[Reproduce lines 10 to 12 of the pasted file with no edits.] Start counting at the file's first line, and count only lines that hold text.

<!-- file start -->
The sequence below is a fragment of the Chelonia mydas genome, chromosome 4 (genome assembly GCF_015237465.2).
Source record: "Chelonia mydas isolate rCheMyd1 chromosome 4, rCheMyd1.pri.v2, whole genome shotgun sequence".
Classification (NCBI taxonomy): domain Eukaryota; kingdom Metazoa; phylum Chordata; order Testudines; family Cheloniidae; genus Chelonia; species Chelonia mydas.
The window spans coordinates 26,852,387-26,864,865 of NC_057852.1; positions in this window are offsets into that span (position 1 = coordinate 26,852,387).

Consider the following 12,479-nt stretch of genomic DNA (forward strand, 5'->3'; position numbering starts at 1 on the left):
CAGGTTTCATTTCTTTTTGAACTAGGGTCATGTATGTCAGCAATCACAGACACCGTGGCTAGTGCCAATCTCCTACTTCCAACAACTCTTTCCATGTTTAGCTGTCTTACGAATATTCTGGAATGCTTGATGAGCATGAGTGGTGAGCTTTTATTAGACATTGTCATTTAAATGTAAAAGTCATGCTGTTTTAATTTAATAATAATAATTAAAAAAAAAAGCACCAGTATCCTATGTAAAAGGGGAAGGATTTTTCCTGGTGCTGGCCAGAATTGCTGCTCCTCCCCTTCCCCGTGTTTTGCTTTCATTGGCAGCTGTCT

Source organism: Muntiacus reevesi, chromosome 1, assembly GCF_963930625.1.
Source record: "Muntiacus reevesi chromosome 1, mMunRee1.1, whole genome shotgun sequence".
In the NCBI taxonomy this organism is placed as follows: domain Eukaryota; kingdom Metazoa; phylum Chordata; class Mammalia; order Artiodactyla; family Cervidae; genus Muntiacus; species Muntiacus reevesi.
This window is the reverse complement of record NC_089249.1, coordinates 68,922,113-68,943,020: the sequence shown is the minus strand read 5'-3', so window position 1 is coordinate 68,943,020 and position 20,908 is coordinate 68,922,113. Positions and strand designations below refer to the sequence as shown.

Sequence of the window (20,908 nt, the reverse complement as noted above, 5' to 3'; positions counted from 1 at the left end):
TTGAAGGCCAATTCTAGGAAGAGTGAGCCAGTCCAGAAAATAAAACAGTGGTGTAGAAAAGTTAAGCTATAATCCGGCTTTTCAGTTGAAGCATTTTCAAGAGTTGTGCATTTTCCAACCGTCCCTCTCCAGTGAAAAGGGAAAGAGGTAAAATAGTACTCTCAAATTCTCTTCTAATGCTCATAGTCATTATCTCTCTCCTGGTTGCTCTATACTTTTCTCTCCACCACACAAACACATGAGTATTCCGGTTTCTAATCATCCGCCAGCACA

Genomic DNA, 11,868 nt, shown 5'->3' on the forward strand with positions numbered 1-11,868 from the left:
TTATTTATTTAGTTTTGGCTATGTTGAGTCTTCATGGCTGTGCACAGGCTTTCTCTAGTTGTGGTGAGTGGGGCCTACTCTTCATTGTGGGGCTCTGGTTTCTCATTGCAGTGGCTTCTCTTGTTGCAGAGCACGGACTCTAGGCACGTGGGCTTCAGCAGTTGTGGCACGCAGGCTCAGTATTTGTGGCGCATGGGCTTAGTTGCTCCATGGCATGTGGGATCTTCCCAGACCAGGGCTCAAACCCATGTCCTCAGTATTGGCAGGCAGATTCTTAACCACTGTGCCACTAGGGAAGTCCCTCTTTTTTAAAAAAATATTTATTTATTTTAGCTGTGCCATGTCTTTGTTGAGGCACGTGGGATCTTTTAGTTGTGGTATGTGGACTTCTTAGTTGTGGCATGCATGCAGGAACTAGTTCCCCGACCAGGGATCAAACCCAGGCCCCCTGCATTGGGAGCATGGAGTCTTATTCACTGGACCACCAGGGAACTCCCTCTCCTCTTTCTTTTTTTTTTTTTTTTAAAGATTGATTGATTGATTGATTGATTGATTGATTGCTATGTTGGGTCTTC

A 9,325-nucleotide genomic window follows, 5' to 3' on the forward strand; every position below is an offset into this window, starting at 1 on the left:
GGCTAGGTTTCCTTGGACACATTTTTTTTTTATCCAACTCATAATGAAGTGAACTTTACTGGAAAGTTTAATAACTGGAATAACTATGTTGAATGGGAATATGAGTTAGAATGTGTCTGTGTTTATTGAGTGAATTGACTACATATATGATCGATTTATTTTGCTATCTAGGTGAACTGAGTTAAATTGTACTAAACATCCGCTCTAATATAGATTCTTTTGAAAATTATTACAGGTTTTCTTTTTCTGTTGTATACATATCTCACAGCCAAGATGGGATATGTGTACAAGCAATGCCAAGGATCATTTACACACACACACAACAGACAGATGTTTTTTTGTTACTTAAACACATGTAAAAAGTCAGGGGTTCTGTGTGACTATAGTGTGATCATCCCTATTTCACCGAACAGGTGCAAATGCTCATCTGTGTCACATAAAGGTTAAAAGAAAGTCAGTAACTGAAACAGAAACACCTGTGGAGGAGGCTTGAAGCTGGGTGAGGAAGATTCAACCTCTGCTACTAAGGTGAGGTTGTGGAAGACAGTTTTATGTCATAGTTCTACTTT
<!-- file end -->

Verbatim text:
This window is the reverse complement of record NC_089249.1, coordinates 68,922,113-68,943,020: the sequence shown is the minus strand read 5'-3', so window position 1 is coordinate 68,943,020 and position 20,908 is coordinate 68,922,113. Positions and strand designations below refer to the sequence as shown.

Sequence of the window (20,908 nt, the reverse complement as noted above, 5' to 3'; positions counted from 1 at the left end):
TTGAAGGCCAATTCTAGGAAGAGTGAGCCAGTCCAGAAAATAAAACAGTGGTGTAGAAAAGTTAAGCTATAATCCGGCTTTTCAGTTGAAGCATTTTCAAGAGTTGTGCATTTTCCAACCGTCCCTCTCCAGTGAAAAGGGAAAGAGGTAAAATAGTACTCTCAAATTCTCTTCTAATGCTCATAGTCATTATCTCTCTCCTGGTTGCTCTATACTTTTCTCTCCACCACACAAACACATGAGTATTCCGGTTTCTAATCATCCGCCAGCACA